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Rotana Looks for New Digital Markets in Middle East

By | July 1, 2010

      Saudi-based Rotana is one of the Middle East’s major media groups, and earlier this year, News Corp. reached an agreement to buy a 9 percent stake in the Rotana Group. Via Satellite spoke to Yousef Mugharbill, president of Rotana Digital Media, about the company’s HD plans as well as other initiatives. 

      VIA SATELLITE: What are the major challenges for Rotana Digital Media this year? 

      Mugharbil: I think in 2010, we will feel the full impact of the financial crisis in 2009. However, I also feel we will start to come out of it as an industry. But we feel as though we have a lot of opportunities in terms of digital media where we can open new markets and new channels in the online industry. We are going to continue to do a lot of things in mobile as well as extend the brand in terms of an MVNO offering. 

      VIA SATELLITE: Are you still feeling a recession impact?

      Mugharbil: Yes. The recession has impacted many operators globally and the telecom industry in general. Nonetheless, I remain optimistic in terms of the opportunities ahead of us. We are looking at video on demand, entertainment-on demand, second brands and MVNOs. In addition, the online sector is booming in the Middle East and the uptake of broadband is skyrocketing, and that presents us with great opportunities. 

      VIA SATELLITE: When will you begin HD broadcasts? 

      Mugharbil: There is a lot of hype surrounding the HDTV industry. It took a long time for it to take off in the United States and Europe. It will take some time for it to have an impact in the Middle East. We have some HDTV channels in the region with some broadcasters and we continue to look at it, but I don’t anticipate HDTV channels to be a mass market in the region. In addition, I anticipate the service to be a mix of FTA and pay-TV depending on the business rationale for each broadcaster. Therefore, it will be a cooperation between broadcasters and satellite operators, content owners, and others in order to allocate capacity, unique content, etc.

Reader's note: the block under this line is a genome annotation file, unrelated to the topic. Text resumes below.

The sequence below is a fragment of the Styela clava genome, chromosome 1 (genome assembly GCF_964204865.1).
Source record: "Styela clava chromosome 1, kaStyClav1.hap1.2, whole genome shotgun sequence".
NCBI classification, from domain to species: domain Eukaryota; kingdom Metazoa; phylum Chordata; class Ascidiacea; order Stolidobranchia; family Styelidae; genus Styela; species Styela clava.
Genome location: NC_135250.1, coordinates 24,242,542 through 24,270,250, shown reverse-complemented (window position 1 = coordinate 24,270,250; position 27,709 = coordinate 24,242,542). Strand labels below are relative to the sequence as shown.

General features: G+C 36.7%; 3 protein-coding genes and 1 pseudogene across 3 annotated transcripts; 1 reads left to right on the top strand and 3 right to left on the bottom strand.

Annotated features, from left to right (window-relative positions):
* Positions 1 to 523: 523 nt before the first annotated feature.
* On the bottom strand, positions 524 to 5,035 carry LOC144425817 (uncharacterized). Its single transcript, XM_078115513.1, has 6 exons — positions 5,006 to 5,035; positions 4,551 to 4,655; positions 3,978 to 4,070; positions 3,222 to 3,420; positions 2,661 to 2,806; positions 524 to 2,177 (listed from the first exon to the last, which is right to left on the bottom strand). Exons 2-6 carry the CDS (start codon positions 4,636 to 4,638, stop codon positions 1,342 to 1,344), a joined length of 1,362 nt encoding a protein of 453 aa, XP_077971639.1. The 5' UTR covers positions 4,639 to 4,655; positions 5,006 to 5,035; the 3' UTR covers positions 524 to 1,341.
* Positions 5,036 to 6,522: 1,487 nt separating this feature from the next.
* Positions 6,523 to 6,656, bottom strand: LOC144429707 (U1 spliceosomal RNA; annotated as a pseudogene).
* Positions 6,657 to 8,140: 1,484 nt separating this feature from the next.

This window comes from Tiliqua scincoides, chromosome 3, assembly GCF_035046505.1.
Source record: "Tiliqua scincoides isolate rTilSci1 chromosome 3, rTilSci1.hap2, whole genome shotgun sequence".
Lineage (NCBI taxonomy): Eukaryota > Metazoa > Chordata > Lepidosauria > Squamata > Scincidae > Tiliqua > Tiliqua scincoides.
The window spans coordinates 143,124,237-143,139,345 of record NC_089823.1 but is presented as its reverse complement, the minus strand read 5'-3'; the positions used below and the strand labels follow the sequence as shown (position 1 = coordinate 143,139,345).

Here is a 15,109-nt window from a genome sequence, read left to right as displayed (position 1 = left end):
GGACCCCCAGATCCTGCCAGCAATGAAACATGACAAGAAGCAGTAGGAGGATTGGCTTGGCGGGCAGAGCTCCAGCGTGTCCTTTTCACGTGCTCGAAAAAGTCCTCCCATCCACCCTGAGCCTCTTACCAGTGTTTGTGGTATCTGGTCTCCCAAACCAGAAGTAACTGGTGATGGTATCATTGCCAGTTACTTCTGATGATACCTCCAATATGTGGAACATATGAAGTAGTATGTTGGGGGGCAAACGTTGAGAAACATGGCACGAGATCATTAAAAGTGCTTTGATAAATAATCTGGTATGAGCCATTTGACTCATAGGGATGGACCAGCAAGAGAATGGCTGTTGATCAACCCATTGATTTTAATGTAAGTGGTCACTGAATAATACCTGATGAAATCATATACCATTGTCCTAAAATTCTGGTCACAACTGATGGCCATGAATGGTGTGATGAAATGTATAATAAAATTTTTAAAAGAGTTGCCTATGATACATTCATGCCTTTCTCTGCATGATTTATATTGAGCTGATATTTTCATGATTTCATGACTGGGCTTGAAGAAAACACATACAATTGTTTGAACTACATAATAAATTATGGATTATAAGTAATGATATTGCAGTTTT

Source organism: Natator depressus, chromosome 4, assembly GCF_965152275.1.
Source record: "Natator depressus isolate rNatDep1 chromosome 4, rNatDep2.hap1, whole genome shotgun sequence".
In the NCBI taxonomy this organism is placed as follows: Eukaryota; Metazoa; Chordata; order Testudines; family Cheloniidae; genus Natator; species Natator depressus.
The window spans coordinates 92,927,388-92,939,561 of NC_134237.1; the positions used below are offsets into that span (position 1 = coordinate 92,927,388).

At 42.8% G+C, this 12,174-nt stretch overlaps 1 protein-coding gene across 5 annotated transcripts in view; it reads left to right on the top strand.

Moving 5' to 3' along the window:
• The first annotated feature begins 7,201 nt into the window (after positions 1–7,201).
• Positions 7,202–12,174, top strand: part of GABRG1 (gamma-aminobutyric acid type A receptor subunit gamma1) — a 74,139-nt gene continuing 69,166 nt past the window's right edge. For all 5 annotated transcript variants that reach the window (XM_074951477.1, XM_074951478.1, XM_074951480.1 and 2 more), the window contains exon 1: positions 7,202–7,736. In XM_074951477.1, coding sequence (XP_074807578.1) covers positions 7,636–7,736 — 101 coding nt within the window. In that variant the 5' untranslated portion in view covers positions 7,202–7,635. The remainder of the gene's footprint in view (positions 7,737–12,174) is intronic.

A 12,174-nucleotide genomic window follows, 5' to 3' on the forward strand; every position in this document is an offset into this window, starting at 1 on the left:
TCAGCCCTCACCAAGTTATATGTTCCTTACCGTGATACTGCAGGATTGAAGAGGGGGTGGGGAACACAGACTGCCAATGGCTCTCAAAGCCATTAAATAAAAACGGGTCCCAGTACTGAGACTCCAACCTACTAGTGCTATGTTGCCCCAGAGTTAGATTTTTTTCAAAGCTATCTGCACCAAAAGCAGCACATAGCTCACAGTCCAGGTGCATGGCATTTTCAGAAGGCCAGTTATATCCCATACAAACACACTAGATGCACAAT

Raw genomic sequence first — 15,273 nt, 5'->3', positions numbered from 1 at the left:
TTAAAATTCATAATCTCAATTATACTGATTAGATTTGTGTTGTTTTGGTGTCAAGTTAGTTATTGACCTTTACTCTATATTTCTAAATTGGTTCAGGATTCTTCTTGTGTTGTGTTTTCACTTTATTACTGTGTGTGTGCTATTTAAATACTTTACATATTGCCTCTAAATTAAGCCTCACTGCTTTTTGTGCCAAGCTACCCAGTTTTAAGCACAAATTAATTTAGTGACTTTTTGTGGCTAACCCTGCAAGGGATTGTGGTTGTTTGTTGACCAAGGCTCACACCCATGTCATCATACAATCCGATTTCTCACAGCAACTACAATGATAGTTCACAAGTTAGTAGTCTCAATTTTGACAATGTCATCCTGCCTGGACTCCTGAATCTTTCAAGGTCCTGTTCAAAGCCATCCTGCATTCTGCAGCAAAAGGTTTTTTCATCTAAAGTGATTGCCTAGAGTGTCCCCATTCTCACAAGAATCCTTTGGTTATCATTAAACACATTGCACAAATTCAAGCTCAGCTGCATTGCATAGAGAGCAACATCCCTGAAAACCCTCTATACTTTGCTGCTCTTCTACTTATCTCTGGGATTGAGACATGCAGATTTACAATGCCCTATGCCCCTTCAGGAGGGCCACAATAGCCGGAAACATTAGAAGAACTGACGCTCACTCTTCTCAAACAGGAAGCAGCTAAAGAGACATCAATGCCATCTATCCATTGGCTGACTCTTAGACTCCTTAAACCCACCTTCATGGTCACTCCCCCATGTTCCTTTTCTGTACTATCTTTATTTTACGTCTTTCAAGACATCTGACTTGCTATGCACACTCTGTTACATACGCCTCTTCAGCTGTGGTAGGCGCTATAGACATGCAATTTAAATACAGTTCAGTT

VIA SATELLITE: What will trigger faster adoption of HDTV in the Middle East? 

      Mugharbil: HDTV adoption has been slow in the Middle East even though the technology has been there. What the Middle East has shown in the past is once the technology is there, we are very fast adopters of technology. In the United States, it took a long time for HD to take off. Today, almost 80 percent 85 percent of the TV sets being sold in the Middle East are HDTV ready. In that sense, the devices and the consumers are there. You need the broadcasters and satellite companies to allocate the necessary capacity. Then you to have to look at the financial aspects of it as well as then producing compelling content in HD. 

      VIA SATELLITE: What are your major content initiatives?

      Mugharbil: HD is something that will happen. When it will happen has yet to be determined. Deployment of HDTV has to have a business model behind it in terms of the broadcasters, the set-top box manufacturers, the device itself, etc. You also have issues such as is it FTA or subscription. So the jury is still out on HDTV in the region.

      We are working on rolling-out our second brand, rotana moj. We started in Morocco, and other markets will follow. This is one of the most exciting things I am working on. In the meantime, I would say the proliferation of broadband in the region is a key factor for deploying new and exciting digital services, especially since the region has suffered for a long time from poor broadband penetration. 

      VIA SATELLITE: What will you be doing over broadband?

      Mugharbil: We are doing and [entertainment on demand], etc. We are preparing for the rollout of our broadband home entertainment offering with regional operators. Our offering will be available in all markets and especially markets where we see broadband movement.

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